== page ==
Docket Digest - April 14th, 2021



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Docket Digest - April 14th, 2021
Good Afternoon,
This week’s Digest includes two legal-related stories #InTheNews and a settlement update for a previously covered case.
Follow us on Twitter @DocketDigest and Instagram @Docket.Digest for updates. DM us with general questions or subjects you would like to know more about!
Without further ado… All rise.

#InTheNews - Tiger King Lawsuit
While Netflix’s “Tiger King” introduced streaming-loving audiences to exotic animals, a legal battle was underway between zoo owners featured in the show and animal advocacy organizations seeking to shut down the cub-petting industry with the support of the federal government.
According to PETA and the Animal Legal Defense Fund, Jeffrey Lowe and Timothy Stark split endangered tiger cubs from their mothers at an early age to build photo opportunities with a paying public, and big cats at Stark’s zoo were held in “woefully insufficient enclosures.” Animal rights activists are attempting to set a precedent under the Endangered Species Act through this. They want to show that the Act extends to individual animals in captivity, which would mean that exhibitors who mistreat endangered species may face federal penalties.
Lowe, Stark, and others are being sued under two sections of the Act. The law forbids the harming, threatening, or killing of an endangered animal, referred to as “taking.” It requires someone with standing to file a complaint against an alleged violator.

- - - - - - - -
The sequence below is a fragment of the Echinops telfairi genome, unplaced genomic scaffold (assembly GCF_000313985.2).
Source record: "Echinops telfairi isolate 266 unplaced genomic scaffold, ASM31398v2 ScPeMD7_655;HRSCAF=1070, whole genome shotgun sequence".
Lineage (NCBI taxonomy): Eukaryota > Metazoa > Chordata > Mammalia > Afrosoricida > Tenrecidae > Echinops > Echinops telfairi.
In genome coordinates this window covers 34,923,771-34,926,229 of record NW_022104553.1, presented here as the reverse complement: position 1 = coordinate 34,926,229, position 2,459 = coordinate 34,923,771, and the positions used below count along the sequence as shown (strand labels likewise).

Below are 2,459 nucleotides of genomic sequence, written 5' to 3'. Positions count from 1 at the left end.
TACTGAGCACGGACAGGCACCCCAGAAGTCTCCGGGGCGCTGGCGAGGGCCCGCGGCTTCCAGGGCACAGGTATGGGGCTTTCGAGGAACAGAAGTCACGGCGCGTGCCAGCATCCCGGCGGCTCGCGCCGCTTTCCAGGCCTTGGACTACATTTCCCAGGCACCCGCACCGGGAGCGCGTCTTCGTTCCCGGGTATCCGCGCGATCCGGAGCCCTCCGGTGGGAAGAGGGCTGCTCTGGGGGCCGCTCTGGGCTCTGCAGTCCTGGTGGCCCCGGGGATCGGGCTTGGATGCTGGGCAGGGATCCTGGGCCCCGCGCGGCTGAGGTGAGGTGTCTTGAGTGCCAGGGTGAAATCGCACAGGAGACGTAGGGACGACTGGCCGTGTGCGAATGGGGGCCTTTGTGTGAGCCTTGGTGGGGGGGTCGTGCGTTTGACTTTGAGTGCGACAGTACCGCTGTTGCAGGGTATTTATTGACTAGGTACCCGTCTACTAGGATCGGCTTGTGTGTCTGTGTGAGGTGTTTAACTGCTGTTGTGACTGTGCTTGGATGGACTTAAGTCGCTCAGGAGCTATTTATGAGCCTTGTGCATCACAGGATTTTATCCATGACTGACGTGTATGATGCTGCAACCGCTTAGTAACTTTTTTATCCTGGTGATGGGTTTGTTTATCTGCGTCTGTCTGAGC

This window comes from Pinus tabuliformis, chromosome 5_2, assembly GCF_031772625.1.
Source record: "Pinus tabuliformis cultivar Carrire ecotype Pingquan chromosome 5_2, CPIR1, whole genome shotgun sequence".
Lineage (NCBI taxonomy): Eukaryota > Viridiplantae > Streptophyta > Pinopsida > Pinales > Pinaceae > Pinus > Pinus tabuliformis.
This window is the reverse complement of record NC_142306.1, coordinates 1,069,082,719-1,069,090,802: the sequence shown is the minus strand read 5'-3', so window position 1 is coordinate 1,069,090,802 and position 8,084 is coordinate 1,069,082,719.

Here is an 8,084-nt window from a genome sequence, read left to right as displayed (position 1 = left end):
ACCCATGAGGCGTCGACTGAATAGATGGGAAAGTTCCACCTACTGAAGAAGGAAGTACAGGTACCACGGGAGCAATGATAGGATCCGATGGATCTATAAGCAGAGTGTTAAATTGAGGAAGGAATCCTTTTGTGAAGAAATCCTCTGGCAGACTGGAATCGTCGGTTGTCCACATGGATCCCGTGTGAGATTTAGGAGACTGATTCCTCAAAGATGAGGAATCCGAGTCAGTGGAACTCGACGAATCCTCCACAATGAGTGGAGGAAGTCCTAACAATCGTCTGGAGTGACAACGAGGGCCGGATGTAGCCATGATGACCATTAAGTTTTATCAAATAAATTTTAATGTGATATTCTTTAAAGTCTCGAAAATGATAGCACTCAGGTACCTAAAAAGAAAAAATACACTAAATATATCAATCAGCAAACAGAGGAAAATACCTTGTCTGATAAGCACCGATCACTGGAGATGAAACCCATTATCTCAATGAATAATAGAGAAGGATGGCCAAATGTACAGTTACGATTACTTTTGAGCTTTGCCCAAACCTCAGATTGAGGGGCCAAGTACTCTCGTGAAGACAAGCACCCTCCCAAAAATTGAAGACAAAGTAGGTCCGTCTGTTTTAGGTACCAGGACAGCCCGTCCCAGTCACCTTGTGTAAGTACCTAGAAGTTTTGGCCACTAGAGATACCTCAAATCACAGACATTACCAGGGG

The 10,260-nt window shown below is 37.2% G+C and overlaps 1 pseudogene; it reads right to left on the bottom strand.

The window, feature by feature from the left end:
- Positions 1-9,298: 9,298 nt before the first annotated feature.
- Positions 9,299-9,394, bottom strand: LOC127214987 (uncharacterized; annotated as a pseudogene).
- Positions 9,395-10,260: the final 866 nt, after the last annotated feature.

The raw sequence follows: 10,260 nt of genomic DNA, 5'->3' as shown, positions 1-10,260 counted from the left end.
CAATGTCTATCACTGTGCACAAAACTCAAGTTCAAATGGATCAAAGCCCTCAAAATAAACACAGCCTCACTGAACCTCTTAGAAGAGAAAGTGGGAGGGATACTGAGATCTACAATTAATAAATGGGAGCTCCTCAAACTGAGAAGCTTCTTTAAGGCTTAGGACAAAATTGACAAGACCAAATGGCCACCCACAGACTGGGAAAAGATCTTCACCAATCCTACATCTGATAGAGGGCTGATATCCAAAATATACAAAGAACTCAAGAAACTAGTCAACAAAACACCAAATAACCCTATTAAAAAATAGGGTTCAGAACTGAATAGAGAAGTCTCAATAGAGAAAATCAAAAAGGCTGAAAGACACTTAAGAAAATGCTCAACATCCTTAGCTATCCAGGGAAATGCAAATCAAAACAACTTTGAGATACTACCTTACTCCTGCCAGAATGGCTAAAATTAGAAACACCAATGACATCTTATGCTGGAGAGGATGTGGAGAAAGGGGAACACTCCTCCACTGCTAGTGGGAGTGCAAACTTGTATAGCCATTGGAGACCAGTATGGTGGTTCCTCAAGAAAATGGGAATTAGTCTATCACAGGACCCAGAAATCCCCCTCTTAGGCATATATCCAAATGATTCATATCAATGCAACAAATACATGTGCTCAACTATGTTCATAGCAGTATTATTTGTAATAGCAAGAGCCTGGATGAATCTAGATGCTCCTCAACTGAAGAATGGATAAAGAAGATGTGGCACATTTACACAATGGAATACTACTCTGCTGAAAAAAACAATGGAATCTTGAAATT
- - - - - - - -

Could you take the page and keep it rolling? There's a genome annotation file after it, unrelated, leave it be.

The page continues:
#InTheNews - Update on Commission for SCOTUS
President Joe Biden has established a 36-member bipartisan commission to review possible Supreme Court reforms, fulfilling a campaign pledge. The Presidential Commission will examine the current national debate for and against Supreme Court reform.
According to Ilya Shapiro, the commission is skewed to the left, with liberals outnumbering conservatives by a 3:1 margin. Nonetheless, the commission’s conservatives include big hitters such as former DC Circuit Judge Thomas Griffith and Harvard Law School’s Jack Goldsmith.
The panel also overwhelmingly favors professors, with only a few participants with backgrounds other than legal or political academia. Former Clinton Solicitor General Walter Dellinger and now-professor David Strauss are exceptions to the academic-heavy list.
The commission’s mandate is broader than looking at the possibility of recruiting more judges. The White House said the panel’s agenda includes looking at the court’s position in the Constitutional system, the length of service and turnover of justices, and members and size.
#Settled - Nike v. MSCHF: Lil Nas X Satan Shoes
Nike and MSCHF have settled over a lawsuit related to a shoe being sold by MSCHF; this case was previously reported by us on March 31st.
MSCHF will begin a voluntary recall of the Satan Shoes and the previously released Jesus Shoes, both of which were based on Nike sneakers, as part of the settlement. Nike has said that MSCHF would buy back the items at their original retail rates.
Nike has denied its involvement with the Satan or Jesus shoes by stating, “Any customers who were puzzled or want to return their shoes for a full refund can do so. Customers who do not return their shoes and then experience a product fault may contact MSCHF rather than Nike.” MSCHF has said a compromise was the only option to bring the case behind it and devote the time to future creative and expressive ideas.
However, it excoriated the shoemaker in a statement announcing the settlement. The statement against Nike by MSCHF was stated by their lawyer David H. Bernstein as “MSCHF intended to comment on the absurdity of the collaboration culture practiced by some brands, and about the perniciousness of intolerance.”
Thank you for reading!
Credits For Today’s Digest:
Various Content - curated by Alexander M. Baron
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